TTom provides a brief explanation of Thunderbolt 4 and its similarities, and differences, to previous Thunderbolt standards.
Featuring Tom Merritt.
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This says you need a MAC address
But you have a PC
Wait that’s not what that means?
Are you confused?
Let’s help you Know a Little more about MAC Addresses
A MAC address has nothing to do with a Macintosh Computer. It’s kind of an “all men are Socrates” thing. “All Macs have Mac Addresses, not all MAC addresses are in Macs.”
The MAC in MAC address stands for Media Access Control.
Which has nothing to do with the news media.
The MAC address is a unique number assigned to the Network Interface Controller or NIC, in your device. Your network card.
So it’s a number used to identify your computer or your phone or other device to the network.
Some people get confused between this and an IP address. We won’t be getting into what an IP address is, but the simple version is that an IP address is assigned by your internet provider and can change. The MAC address is assigned to your device. And it generally only changes if you swap out the network card.
The MAC address is used by ethernet, WiFI and Bluetooth to keep straight which device is which. A lot of router management software lets you see what devices are connected to your network and the way they do it is the MAC address. That’s those weird numbers and letters with colons separating them.
So how does the MAC address get assigned to a device?
They’re almost always assigned by the device manufacturer.
The MAC address itself is usually a 48-bit number represented as six groups of two hexadecimal digits often separated by colons or sometimes hyphens. Hexadecimal means after 9 you get letters. A-f. That’s why mac address are sometimes 85:6f etc.
The Institute of Electrical and Electronics Engineers aka the IEEE manages allocation of MAC Addresses and also manages a 64-bit address space for non-ethernet applications.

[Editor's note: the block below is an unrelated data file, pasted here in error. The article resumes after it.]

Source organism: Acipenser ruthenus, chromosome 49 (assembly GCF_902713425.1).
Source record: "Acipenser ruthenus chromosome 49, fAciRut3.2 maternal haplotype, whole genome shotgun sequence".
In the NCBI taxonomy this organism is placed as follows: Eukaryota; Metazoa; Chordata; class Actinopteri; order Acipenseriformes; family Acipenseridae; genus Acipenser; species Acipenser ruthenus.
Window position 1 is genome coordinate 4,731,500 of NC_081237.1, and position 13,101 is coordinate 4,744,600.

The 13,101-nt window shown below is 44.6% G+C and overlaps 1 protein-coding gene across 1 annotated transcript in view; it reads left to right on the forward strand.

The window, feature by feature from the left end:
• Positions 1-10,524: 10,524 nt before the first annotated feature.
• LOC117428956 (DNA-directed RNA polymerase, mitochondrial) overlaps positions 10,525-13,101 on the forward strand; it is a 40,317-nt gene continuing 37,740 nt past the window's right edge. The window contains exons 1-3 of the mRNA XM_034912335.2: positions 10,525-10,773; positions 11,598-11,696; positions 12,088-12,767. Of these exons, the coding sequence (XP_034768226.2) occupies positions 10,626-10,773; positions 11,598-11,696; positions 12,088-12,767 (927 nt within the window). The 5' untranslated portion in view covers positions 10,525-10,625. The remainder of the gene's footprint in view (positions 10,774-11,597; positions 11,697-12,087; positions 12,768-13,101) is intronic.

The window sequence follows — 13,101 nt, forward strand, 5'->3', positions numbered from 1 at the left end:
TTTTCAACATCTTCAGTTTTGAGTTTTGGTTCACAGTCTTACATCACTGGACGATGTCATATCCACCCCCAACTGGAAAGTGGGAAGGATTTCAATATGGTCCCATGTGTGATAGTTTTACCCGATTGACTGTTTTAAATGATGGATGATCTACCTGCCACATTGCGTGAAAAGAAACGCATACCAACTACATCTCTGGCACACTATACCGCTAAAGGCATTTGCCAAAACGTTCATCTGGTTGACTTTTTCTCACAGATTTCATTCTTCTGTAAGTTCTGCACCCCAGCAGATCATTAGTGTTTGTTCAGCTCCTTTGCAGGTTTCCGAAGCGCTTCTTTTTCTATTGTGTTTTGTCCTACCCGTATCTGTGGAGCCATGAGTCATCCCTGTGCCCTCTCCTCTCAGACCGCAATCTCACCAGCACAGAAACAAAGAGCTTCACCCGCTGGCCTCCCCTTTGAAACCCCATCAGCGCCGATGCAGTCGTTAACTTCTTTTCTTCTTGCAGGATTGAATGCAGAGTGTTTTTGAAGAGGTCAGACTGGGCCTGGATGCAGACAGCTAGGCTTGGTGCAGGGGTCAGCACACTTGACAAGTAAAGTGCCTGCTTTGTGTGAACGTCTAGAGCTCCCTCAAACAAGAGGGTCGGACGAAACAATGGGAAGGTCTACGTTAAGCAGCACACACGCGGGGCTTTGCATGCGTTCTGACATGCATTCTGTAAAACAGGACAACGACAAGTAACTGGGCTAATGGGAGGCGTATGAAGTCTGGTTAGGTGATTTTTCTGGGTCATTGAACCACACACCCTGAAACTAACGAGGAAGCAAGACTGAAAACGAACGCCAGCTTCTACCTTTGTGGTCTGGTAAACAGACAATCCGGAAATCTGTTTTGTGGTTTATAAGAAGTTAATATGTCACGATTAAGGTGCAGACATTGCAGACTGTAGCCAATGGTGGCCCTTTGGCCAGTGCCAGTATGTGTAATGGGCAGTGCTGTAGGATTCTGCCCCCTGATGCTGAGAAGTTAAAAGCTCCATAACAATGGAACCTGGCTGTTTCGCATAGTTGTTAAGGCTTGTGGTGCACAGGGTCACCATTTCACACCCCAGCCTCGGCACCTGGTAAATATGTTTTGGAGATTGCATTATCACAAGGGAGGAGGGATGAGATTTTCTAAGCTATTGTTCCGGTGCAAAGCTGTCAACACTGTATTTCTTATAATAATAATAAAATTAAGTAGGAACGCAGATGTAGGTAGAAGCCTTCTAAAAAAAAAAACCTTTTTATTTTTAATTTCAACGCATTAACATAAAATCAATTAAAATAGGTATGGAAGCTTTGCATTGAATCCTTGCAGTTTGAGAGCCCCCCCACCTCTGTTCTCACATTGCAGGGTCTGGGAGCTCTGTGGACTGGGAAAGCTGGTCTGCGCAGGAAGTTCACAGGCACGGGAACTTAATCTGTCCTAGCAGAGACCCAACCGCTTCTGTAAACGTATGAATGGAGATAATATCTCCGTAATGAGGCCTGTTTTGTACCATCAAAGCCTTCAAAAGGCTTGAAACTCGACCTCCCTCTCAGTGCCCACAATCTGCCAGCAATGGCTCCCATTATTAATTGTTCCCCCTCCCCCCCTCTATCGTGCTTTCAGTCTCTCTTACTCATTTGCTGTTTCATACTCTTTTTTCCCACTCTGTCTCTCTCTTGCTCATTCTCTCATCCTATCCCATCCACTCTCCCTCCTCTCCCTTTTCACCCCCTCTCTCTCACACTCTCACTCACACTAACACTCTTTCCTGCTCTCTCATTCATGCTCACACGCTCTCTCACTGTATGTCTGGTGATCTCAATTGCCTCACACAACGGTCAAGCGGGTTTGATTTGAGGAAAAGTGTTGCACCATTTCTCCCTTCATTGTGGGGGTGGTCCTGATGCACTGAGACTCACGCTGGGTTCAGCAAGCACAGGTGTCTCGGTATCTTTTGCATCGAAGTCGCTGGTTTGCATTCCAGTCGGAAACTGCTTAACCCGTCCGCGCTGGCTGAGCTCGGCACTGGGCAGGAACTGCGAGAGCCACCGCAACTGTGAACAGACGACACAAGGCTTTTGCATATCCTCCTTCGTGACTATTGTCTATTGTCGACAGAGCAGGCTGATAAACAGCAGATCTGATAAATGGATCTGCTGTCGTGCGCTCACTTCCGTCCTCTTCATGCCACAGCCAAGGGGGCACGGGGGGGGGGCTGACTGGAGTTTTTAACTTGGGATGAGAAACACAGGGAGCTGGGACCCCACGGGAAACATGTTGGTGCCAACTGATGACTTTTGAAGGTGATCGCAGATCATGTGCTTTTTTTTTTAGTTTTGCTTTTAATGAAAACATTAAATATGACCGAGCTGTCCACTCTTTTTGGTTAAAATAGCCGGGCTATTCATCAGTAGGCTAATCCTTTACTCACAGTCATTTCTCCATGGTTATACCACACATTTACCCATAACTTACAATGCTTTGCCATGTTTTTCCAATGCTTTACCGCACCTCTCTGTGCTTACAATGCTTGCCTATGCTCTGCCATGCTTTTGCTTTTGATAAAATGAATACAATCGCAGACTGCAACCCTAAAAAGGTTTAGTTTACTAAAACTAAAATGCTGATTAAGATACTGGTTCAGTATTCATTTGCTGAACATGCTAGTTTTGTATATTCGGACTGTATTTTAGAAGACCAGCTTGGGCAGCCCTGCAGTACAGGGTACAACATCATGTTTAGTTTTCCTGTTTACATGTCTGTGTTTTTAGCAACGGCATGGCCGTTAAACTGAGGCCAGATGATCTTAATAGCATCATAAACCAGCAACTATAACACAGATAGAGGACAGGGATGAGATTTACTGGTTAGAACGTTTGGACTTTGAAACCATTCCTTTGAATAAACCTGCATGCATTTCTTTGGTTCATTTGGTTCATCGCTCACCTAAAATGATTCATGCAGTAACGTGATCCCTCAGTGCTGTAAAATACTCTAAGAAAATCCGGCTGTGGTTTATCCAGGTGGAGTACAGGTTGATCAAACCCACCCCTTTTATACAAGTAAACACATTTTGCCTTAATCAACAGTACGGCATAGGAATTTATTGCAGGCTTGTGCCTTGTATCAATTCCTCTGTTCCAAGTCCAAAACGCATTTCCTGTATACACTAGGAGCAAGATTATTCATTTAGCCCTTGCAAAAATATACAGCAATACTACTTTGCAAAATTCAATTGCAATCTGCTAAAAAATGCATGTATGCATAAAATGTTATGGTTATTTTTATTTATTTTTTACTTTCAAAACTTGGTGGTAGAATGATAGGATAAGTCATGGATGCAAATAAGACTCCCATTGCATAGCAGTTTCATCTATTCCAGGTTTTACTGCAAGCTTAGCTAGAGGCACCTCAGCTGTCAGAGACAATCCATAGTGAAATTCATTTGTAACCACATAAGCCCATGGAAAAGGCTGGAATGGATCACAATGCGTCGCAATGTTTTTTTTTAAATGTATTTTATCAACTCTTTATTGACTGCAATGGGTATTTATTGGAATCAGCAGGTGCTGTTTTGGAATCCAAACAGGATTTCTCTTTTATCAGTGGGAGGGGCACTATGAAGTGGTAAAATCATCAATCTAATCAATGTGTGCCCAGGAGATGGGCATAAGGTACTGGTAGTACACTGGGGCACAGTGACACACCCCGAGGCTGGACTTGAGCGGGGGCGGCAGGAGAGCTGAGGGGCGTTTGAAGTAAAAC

The first part of a MAC address usually contains an Organizationally Unique Identifier or OUI. OUIs are 24-bit numbers purchased from the IEEE. So those first three pairs of numbers and letters are the OUI. They tell you who made the device.
The rest of the address is assigned by that organization however they want. The only rule is they can’t assign the same number to more than one device.
This version of the Mac address is often called the hardware address, the ethernet hardware address or the burned-in address. It’s meant to be permanent.
It ends up being something like 00:14:22:9f:86:61
In that example you know it’s a Dell because the OUI 00:14:22 is assigned to Dell equipment.
These burned-in addresses, assigned by manufacturers are considered a Universally Administered Address.
There is something called a Locally Administered Address which can be assigned by a network administrator and override the “burned-in” address.
For most people on home networks your MAC address is the one that came with your machine.
You want it to always be the same. It’s good for network diagnosis. And it allows other things like filtering network access by MAC address, so that only the devices you want to connect to a network can.
Also keep in mind that one device, like your laptop, may have more than one MAC address. The MAC address is tied to the network interface card. If you have an ethernet adapter and a wireless adapter, those will each have their own MAC addresses even though they’re in the same machine.
NOW. Most of the time MAC adresse don’t change. BUT some network interfaces support changing their MAC address. Also, Some utilities permit randomizing the MAC address at the time of booting to prevent tracking. So they’re the same until you reboot. And Android, Linux, Windows and iOS randomize the assignment of a MAC address when scanning for wireless access points so the access points, the WiFi you’re connecting to, doesn’t see your true MAC address. This prevents tracking.You’re not connecting to the vast majority of the WiFi access points your phone scans, so why leave a trail?
OK so how do you find your MAC address?
You’ll probably want to look in your Operating System. Some devices print them on the box… but where’s the box again? They also might be on a very tiny label on the machine. Which means you need your glasses. So OS is your best bet.
In Windows you can find it by running ipconfig, in Linux you run fconfig in a Macintosh its in the Advanced network section of system preferences. In iOS it’s in the About section of general under settings and in Android it’s in status under “about device” in Settings.
I hope this helps you know the difference between a Mac and a MAC address, the difference between an IP address and a MAC address and helps you understand all those weird numbers and letters separated by colons you see sometimes.
In other words I hope now you know a little more about MAC addresses.